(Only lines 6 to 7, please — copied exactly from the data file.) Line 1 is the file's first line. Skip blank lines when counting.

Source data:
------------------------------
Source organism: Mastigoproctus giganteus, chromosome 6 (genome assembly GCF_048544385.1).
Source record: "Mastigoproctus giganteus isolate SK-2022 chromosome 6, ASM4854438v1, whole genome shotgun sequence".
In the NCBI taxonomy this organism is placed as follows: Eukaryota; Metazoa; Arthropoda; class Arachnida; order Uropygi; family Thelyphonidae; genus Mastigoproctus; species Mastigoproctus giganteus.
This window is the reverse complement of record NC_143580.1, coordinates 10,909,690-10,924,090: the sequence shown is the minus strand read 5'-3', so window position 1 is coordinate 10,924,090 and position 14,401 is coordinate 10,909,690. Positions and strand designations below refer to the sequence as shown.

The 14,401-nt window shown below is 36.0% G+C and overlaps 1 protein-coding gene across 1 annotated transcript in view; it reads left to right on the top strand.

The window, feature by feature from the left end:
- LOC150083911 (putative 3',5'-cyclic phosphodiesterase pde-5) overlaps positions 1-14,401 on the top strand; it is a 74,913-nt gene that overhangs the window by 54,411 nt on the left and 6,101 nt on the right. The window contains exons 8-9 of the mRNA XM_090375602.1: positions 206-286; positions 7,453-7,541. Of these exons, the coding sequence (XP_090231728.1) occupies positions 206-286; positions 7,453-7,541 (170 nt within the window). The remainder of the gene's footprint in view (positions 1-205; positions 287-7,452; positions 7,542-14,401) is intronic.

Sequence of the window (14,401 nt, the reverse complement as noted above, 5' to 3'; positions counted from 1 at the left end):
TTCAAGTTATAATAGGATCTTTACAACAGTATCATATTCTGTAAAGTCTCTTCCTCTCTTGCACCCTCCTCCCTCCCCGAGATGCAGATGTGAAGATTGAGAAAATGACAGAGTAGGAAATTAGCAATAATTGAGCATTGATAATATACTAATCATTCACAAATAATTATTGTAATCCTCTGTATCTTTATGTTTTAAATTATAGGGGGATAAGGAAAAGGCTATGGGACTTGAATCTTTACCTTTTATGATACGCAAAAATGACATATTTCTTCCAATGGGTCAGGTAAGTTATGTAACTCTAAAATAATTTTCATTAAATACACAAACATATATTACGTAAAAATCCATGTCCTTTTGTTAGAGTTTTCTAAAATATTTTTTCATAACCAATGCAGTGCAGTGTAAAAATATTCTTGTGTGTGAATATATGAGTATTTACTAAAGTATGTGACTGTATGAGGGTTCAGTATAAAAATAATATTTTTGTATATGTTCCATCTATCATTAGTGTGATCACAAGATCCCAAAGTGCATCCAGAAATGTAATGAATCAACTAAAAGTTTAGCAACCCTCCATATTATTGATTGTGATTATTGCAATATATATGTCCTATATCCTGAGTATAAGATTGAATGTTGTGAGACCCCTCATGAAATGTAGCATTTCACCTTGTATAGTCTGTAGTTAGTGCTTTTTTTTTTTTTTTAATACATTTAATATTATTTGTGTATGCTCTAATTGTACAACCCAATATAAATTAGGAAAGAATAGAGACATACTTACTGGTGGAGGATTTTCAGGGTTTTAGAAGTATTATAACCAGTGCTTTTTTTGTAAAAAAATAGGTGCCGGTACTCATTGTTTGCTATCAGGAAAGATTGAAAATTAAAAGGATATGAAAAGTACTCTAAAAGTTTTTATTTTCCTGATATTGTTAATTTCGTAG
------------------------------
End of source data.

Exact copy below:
The window, feature by feature from the left end:
- LOC150083911 (putative 3',5'-cyclic phosphodiesterase pde-5) overlaps positions 1-14,401 on the top strand; it is a 74,913-nt gene that overhangs the window by 54,411 nt on the left and 6,101 nt on the right. The window contains exons 8-9 of the mRNA XM_090375602.1: positions 206-286; positions 7,453-7,541. Of these exons, the coding sequence (XP_090231728.1) occupies positions 206-286; positions 7,453-7,541 (170 nt within the window). The remainder of the gene's footprint in view (positions 1-205; positions 287-7,452; positions 7,542-14,401) is intronic.